Scouting Yanks Prospect #45: Seth Fortenberry

Fortenberry has plenty of tools in his game

Since being drafted in the 11th round of the 2006 MLB Draft out of Baylor University as a senior, Seth Fortenberry has flashed an impressive collection of tools. While he hit just .255 with the Charleston Riverdogs this past season, he missed a 20-20 season by just two home runs in his first full season of professional baseball.

Vital Statistics:
Name: Seth Fortenberry
Position: Outfielder
DOB: September 1, 1983
Height: 6'2"
Weight: 185
Bats: Left
Throws: Left

"I was extremely happy," Fortenberry said of his 2007 season. "I had a few goals, some I accomplished and some I didn't. I was hoping to hit around 10-15 home runs and I surpassed that. But I was also hoping to stay around the .300 range and I came up a little bit short of that.

"It was my first full season though and it became a bit of grind towards the end. It was something I learned and hopefully it will help me out next year, just kind of prepare more and have more endurance. It was a little bit of a learning experience that first year."

A .288 hitter before the South Atlantic League All-Star break, he tired down the stretch and hit a meager .220 in the second-half of the season, proving to him that getting stronger meant more than just hitting for power.

"When I was down in Instructs I actually met with a nutritionist and they're working with me to put on a little more weight," Fortenberry admitted. "I'm around 185 [pounds] now so I'd like to put on 10-15 pounds of muscle, that'll help me get stronger and sustain a 140 or 160-game season.

"Hopefully I can stay strong throughout the entire year and put up the same power numbers at the end of the year that I'm putting up in May."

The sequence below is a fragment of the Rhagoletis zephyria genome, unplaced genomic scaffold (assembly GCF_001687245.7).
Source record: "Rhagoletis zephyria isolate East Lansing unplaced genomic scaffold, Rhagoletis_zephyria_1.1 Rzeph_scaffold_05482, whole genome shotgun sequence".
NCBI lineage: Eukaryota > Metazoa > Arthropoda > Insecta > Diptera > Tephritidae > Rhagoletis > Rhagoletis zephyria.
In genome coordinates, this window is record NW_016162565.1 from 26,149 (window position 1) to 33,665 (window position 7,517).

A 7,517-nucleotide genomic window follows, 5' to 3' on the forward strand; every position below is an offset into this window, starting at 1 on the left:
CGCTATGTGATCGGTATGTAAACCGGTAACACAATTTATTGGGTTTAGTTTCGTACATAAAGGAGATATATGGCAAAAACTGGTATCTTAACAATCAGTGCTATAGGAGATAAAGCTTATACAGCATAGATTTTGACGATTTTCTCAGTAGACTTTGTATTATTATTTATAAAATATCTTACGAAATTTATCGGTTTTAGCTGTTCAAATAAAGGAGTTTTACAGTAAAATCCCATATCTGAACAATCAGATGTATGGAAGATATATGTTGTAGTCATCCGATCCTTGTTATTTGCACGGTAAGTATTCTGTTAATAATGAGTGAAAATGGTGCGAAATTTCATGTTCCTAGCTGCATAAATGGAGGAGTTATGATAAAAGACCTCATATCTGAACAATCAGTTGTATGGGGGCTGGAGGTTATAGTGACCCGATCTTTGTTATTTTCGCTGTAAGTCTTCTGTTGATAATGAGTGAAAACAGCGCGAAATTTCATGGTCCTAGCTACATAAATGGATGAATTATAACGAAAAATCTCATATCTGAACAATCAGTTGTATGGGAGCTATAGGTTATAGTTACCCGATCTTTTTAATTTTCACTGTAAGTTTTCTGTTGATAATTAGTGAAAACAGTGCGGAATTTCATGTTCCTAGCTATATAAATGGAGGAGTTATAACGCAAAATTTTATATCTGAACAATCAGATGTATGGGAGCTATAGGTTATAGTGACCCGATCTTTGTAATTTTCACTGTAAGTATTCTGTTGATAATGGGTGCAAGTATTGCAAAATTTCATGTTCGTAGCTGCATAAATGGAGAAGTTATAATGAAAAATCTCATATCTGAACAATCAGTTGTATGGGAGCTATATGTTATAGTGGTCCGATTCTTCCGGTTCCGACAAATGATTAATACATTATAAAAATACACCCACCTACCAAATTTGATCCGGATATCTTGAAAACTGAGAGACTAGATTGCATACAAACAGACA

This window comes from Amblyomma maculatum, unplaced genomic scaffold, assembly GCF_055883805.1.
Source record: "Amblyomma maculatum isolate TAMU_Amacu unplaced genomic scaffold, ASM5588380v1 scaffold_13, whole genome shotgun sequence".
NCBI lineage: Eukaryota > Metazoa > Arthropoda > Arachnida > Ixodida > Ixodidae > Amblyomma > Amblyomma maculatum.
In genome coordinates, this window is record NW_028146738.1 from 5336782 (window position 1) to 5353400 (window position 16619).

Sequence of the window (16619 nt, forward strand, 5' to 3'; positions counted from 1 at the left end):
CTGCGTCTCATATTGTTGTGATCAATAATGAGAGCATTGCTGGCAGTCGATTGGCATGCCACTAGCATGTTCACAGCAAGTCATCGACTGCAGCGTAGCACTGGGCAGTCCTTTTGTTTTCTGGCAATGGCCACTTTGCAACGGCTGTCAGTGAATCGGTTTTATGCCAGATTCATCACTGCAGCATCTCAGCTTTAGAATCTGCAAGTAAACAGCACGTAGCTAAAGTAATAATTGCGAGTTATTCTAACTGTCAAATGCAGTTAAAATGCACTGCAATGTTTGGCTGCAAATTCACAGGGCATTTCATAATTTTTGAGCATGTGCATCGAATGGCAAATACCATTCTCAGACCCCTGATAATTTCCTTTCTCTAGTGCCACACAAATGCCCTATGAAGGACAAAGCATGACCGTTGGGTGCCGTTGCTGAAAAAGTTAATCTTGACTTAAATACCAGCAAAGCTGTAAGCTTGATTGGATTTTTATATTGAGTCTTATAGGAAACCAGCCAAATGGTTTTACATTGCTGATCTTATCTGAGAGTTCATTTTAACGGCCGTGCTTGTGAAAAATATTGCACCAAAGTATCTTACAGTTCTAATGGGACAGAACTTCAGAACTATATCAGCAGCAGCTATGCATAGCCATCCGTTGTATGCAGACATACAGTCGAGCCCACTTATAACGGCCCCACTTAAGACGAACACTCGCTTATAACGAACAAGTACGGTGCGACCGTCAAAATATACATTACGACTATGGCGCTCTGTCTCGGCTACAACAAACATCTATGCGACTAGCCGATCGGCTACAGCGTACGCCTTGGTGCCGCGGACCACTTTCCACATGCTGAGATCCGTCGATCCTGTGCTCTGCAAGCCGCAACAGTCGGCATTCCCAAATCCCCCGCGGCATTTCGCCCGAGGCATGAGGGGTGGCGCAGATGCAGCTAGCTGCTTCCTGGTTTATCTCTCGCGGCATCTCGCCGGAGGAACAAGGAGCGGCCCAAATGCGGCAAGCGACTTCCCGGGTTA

His second-half struggles were mostly with putting the ball in play and not so much indicative of his home run totals as he did manage to hit seven of his eighteen home runs - which was more than his entire four-year collegiate total - after the break.

"I really think the power numbers were unbelievable for me, especially with my size," said the lanky left-handed hitter. "Hopefully with the more weight and the more muscle that I put on that'll expand."

A pronounced pull-hitter who is trying to learn to use the entire field more, while his power and speed combination has been quite impressive, his rather high strikeout totals have been an area of focus.

"I also want to work on hitting for average and cutting down strikeouts," said the career .260 hitter. "I was also able to walk this year and that came with hitting in the middle of the lineup and putting up some of the power numbers. I'd like to level out the walk-strikeout ratio a bit more."

As Fortenberry continues to work on his consistency making contact, he and the Yankees can't help but be encouraged by the many things he can do on a baseball diamond. In fact, his manager predicted in Spring Training that he would have a 20-20 season.

"It makes you feel pretty comfortable," he said, "when the manager has that much confidence in you. It doesn't put any pressure on you, you just go out there and do what you do. Torre is a laid-back guy that you love to play for. He kind of let us do our thing.

"If I was going through a slump or a tough time at the plate he would let me work through it. He didn't bring me out or sit me a few days. I got the chance to work through it and it helped me out a lot. I would have loved to hit that 20-20 - just two more home runs. I kind of ran out of gas there at the end. I was still pleased with what happened."

With an eye towards avoiding a late-season collapse in future years and improving his consistency, he is adamant about getting stronger.

"My main goal for this offseason is to put on as much weight as I can," he admitted, "just eat a lot of carbs and a lot of protein and just try to build up a lot of muscle for the next season.

"Right now is the time to do that just because during the season you don't want to put on too much stress on your arms or legs. That might affect you in a negative way during the games. Right now it's just put on some muscle and put on some strength."